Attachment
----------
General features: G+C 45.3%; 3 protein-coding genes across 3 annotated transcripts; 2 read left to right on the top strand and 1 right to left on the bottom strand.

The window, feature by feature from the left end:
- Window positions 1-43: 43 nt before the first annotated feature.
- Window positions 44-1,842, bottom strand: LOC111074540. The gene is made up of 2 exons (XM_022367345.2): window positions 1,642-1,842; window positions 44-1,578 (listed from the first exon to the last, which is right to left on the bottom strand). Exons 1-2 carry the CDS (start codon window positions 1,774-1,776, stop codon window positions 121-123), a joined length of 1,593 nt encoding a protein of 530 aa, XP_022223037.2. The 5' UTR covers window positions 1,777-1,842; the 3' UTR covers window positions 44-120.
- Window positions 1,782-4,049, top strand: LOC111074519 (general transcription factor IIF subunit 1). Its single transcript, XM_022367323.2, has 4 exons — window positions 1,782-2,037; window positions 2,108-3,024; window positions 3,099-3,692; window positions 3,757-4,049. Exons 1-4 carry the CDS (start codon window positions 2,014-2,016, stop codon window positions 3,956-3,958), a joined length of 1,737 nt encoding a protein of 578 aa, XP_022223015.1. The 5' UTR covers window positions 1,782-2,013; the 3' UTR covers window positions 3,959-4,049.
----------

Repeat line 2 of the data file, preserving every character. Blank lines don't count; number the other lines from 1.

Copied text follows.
The window, feature by feature from the left end: